The infuriated bike snarling her way home wasn’t on Starscream’s specially hand-picked exploratory team. She wasn’t supposed to be here at all! She wasn’t strong, she couldn’t fly, she had no specialised sensors. She was a marksbot, generally unimaginative and boring, not some, some… intrepid explorer. She knew the scarlet jet would be torqued about it for orns, if he found out she’d come along.

Ugh. Skywarp.

When he’d appeared through the spacebridge, Pulsar at first assumed something had gone wrong. Then the mech had turned on the charm, and persuaded her it was a good idea to join him. (Well, if you defined ‘charmed’ as ‘come on, it’ll be fun, we can sneak off and get some nookie in when Screamer’s not watching.’ Huh. They really were the bunch of uncultured yobs Starscream insisted, weren’t they?)

She was such a gullible idiot. Dragging her off to Primus-only-knew-where under false pretences and then expecting her to help out with the list of slag he was trying to get out of doing when she had her own work to be doing back home, and-… argh!

She clenched her hands into fists and booted another boulder, telling herself she was angry, not embarrassed. She hadn’t really only gone along with it because he’d promised a good fragging, and she wasn’t even slightly annoyed she wasn’t going to get it. That was a ridiculous idea. She wasn’t that shallow.

She vented hot, dusty air and wiped her face with one hand. Yes she was that shallow. And she was angry that she was now stumbling through a sandstorm for no fragging reason.

Pitfragged glitch. Never agreeing to help you again.

She felt a little nonverbal questioning ping bounce off her firewalls, distorted by magnetic interference. –??– No words, no concern, no how are you or are you all right? Just a couple of question marks.

Pulsar ignored it. Useless fragger.

At least it felt like the wind was finally dropping. Her visual range had definitely begun to increase. Perhaps the dust would soon settle as well, and she could cough some of the dune out of her vents.

She rounded a small, scrubby bush, and promptly tripped over the remains of a wall.

A wall. Not some weather-worn cliff, or a yardang, or any other wind-scoured rock, an actual genuine honest-to-Primus wall. She could still make out the individual blocks. They stretched out into the distance, lots of small boxes, until they vanished under the haze.

For several seconds, she froze, alarmed, all her defence protocols spontaneously coming online. The planet was already inhabited? Frag. Why hadn’t anyone told her?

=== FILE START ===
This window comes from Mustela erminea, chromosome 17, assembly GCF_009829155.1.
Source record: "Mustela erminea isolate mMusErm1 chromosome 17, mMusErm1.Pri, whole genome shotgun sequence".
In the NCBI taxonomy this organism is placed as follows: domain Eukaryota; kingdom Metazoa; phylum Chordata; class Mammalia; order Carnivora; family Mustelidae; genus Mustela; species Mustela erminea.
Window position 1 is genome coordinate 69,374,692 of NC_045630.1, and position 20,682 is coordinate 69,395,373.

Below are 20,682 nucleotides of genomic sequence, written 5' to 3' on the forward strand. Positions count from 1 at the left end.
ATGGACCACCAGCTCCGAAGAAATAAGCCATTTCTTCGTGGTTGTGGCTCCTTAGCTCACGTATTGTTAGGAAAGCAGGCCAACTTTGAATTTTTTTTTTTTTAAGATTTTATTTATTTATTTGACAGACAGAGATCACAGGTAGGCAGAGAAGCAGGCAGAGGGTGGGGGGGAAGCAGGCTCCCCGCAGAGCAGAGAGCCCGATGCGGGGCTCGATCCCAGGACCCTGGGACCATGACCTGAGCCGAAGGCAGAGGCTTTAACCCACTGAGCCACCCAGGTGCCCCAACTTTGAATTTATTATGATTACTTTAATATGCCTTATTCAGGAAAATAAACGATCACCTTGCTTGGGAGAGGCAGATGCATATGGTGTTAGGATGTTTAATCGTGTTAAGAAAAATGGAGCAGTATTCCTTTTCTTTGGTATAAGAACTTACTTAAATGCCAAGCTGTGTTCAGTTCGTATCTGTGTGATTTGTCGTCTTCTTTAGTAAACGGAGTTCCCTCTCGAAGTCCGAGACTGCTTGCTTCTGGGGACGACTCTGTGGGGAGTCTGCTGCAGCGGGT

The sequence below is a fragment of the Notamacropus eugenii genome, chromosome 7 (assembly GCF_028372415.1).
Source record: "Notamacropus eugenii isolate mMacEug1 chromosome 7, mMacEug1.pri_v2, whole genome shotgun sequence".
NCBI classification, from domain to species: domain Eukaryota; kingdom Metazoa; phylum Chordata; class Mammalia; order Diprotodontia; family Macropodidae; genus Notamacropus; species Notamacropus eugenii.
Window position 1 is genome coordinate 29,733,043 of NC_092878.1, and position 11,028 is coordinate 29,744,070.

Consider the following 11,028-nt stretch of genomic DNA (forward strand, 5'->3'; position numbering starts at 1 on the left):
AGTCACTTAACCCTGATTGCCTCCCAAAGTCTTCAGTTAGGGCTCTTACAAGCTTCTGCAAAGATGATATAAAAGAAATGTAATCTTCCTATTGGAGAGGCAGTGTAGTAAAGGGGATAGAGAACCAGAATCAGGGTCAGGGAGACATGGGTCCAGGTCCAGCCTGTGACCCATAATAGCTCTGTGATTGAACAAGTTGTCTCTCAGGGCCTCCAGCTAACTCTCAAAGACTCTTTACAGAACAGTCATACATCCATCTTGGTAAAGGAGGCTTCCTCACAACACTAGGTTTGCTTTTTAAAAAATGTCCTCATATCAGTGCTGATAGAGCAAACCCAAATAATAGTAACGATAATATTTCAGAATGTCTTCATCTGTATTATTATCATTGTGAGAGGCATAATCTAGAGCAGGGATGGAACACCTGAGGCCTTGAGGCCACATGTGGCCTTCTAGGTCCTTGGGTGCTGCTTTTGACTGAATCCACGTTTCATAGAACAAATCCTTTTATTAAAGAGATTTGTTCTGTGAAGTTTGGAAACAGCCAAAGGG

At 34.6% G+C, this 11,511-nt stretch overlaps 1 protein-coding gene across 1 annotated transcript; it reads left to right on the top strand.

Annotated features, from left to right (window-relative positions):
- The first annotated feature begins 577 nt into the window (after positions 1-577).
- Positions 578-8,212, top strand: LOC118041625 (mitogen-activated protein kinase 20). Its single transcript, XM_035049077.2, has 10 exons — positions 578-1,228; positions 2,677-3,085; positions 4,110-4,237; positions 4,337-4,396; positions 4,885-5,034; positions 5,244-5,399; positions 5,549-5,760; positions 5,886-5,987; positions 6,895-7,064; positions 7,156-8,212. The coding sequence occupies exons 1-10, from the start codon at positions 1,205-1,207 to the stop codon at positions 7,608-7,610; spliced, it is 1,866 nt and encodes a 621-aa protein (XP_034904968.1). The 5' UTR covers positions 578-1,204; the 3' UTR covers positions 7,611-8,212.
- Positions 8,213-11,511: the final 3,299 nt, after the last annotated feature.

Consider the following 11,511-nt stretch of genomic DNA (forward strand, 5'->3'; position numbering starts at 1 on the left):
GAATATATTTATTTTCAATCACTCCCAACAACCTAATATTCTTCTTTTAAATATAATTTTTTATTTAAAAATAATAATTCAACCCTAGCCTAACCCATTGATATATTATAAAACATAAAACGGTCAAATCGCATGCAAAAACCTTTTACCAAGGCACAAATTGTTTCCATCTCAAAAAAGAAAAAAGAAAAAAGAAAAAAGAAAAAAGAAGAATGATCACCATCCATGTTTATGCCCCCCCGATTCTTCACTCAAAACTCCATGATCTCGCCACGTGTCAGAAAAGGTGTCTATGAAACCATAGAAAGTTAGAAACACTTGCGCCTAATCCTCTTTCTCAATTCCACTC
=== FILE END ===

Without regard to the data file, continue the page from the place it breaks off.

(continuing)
But nothing moved in the dwindling dust. Maybe she hadn’t been seen, yet? Or maybe-… She glanced around herself, cautiously optimistic, and looked a little closer at her discovery. She wasn’t entirely sure how to judge the age of buildings built by biological organisms, but these crumbling, weather-worn structures couldn’t be very recent. The blocks had begun to tumble apart, roofs had collapsed, plants grew in the spaces that had once outlined rooms. Sand built in dunes against the walls.

She inched her way into a street choked with more small thornbushes, automatically drawing her sidearm. Perhaps – hopefully – whoever had built these structures had abandoned them. But the idea the planet wasn’t quite as uninhabited at Starscream had thought made her twitchy, and it probably didn’t matter whether the builders were still here or not – if they were here, it was bad, and if they weren’t, well. What could have made them abandon an entire city?

Maybe it had only been the sand. Hopefully it had only been the sand.

She hesitated with her back against a wall and had another good look around herself, anyway. Still nothing.

…now how in Pit was she meant to tell Screamer about this, without him giving her a hard time in the process? She covered her face with her hand and made a little frustrated noise. Perhaps she should try and convince him this was Skywarp’s discovery, or something.

She pinged Skywarp -found something. got a second?- but got no reply. Typical. Now she actually wanted to talk to him, she couldn’t.

Ugh. Skywarp!

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If I get anywhere further with writing this, it does progress beyond a certain femme griping about her partner...

Edit: Edited the unfinished junk masterpost to add a couple of new titles, as I started bouncing "Keeping It" around a few days ago. We'll see if that goes anywhere.

This entry was originally posted at http://keaalu.dreamwidth.org/32778.html.